Subject: Re: Making holes in spring steel
From: John De Armond
Date: Sun, 15 May 94 22:20:09 GMT
firstname.lastname@example.org (f.w.kerfoot..iii) writes:
>I am getting ready to make leaf springs for the tender of my 1 1/2"
>per foot live steam locomotive. The prototype used leaf springs,
>where the anchors at the ends were formed by oblong holes in the
>leaves, with the link passing through these holes and a cross-wise
>pin inserted through a hole in the link. I want to make the appearance
>of the model as close as possible to that of the prototype.
>I have found a source of suitable spring material (Power Model supply),
>which is hardened, tempered and blued spring steel, 1/2" by .032"
>and 1/2" by .050" (I am using two different thicknesses to allow
>myself some flexibility in overall stiffness after everything is
>built by substituting thicker or thinner leaves in selected places).
>This material is roughly Rockwell C48-51 in hardness. I am looking for
>insights on making the holes.
Trivially easy. Ring up Truebite in new york (they have an 800 number,
try 800 DA) and order a couple of diamond drills. They have them all
the way up to about 6" in diameter. The smaller ones, typically up
to 1/2", are designed to be used in die grinders and cost in the $12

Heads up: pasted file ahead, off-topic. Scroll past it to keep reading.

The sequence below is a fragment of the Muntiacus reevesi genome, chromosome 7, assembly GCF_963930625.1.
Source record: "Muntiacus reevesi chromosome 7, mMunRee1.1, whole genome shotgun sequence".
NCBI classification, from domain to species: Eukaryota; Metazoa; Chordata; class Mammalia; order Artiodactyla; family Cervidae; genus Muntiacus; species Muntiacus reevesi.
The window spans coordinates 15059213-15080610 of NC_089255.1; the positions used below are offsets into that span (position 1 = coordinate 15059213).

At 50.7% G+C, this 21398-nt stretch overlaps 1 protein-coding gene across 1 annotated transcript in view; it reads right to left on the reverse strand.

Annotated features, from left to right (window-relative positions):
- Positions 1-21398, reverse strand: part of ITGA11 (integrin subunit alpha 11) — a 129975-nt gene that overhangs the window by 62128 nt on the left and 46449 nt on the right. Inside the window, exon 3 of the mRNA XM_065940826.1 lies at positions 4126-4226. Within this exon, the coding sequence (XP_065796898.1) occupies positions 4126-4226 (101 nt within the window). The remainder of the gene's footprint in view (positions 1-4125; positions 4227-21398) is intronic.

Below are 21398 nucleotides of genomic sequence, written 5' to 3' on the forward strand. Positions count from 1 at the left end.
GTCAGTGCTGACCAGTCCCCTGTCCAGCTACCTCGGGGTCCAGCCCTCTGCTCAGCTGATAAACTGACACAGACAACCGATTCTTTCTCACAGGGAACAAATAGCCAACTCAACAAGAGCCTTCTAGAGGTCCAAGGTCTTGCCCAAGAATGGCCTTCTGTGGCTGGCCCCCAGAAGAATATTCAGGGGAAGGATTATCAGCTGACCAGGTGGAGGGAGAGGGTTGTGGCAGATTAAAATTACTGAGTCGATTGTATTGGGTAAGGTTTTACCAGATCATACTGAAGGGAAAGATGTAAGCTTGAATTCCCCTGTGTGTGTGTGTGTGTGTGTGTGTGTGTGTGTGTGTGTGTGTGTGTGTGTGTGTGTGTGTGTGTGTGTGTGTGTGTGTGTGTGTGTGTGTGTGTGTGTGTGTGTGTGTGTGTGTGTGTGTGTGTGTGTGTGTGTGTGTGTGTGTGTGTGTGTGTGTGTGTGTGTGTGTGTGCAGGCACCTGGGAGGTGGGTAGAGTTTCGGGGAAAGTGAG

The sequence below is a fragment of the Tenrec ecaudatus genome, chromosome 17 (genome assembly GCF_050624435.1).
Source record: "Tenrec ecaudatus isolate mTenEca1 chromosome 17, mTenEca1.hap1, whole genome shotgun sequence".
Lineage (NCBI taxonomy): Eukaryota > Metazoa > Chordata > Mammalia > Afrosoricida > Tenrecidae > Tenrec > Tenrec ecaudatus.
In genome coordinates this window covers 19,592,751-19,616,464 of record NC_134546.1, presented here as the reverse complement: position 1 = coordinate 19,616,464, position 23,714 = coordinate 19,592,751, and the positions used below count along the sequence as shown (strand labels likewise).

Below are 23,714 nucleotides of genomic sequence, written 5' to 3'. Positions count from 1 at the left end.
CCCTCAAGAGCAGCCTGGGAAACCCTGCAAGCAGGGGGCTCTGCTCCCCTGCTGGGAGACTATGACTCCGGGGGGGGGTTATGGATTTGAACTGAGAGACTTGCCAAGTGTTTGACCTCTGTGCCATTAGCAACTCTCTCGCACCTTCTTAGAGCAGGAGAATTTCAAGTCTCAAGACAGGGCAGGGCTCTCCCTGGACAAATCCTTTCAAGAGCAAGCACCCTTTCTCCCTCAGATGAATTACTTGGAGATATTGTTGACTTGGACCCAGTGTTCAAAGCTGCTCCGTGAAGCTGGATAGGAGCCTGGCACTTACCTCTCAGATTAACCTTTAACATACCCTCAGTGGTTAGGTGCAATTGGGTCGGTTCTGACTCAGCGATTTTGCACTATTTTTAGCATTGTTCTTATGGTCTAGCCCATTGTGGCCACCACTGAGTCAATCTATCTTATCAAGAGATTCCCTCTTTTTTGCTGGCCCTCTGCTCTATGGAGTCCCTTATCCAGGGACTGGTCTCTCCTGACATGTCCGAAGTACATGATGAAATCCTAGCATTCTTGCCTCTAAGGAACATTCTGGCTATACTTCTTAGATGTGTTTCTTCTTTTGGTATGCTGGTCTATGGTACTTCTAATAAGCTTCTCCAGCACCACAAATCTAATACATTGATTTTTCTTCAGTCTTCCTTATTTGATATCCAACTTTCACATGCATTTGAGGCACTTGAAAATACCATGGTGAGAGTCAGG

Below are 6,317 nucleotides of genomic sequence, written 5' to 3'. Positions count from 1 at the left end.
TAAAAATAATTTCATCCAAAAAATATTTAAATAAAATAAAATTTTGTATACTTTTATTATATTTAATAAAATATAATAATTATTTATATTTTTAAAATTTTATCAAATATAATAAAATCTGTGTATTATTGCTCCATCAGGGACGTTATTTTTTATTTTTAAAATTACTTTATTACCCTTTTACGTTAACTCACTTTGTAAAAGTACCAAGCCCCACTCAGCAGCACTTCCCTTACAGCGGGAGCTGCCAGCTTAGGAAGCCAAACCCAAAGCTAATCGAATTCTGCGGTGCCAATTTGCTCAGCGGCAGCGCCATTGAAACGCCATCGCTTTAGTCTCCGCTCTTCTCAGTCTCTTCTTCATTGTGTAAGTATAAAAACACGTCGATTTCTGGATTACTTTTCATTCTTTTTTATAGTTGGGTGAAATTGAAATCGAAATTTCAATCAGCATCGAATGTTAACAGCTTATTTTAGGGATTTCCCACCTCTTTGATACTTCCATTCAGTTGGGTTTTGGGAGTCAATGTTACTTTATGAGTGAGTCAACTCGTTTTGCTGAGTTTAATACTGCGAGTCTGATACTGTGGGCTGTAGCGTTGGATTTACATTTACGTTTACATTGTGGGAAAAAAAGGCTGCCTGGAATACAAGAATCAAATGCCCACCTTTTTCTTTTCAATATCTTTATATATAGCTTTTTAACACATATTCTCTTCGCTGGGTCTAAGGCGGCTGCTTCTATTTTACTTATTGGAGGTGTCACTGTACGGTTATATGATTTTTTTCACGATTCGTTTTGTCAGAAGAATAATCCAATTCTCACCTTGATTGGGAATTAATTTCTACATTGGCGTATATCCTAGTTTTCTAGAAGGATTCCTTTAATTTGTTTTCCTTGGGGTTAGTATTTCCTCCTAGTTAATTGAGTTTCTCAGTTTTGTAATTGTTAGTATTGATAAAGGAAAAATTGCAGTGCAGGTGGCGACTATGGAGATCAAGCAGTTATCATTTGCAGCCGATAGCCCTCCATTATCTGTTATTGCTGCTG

range. They look like cylindrical grinding burrs and are designed
to drill glass, ceramics and other hard materials. They work like
a champ on hard steel. Drill using an air powered or battery powered
die grinder and a steady stream of water. The drill will shed its
diamond in no time at all if allowed to run dry. Wet, it drills
so fast as to be unbelievable.
From: John De Armond
Subject: Re: Best way to drill hole in glass?
Date: Tue, 24 Aug 1999 02:56:07 EDT
> What is the best way to drill small holes in cold glass? I tried using a
> diamond Dremel bit and putting the glass in a shallow pan of water. This
> worked, but it wore out the bit after only 3 or 4 uses and the bit cost $7.
> Any suggestions?
That's the best way. You're probably using too much pressure and
not allowing enough water to access the bit. Those are the mistakes
I made in the beginning. Touch the bit to the glass for no more
than a second at a time and then withdraw. this allows fresh water
into the hole. The Dremel drill press stand makes this easier. An
alternative approach which I use a lot is to rotate the bit in a
small circle inside the hole. This makes the hole about half again
as large as the bit but it lets plenty of water in. Water, both for
cooling and for removing grinding debris, is absolutely vital for
It is possible that you have a defective or poor quality bit. If
you have access to a microscope, look at the bit. The best bits
have the diamond particles bonded to the mandrel using nickel
plating that covers most of the particle. This bonding method
allows the diamond to fracture (exposing new sharp edges) several
times before it finally either loses its bond or the bond is abraded
away. With cheaper bits, the diamonds look like they are perched on
top of the substrate with the bonding nickel just sorta forming a
meniscus at the base. These diamonds quickly break off.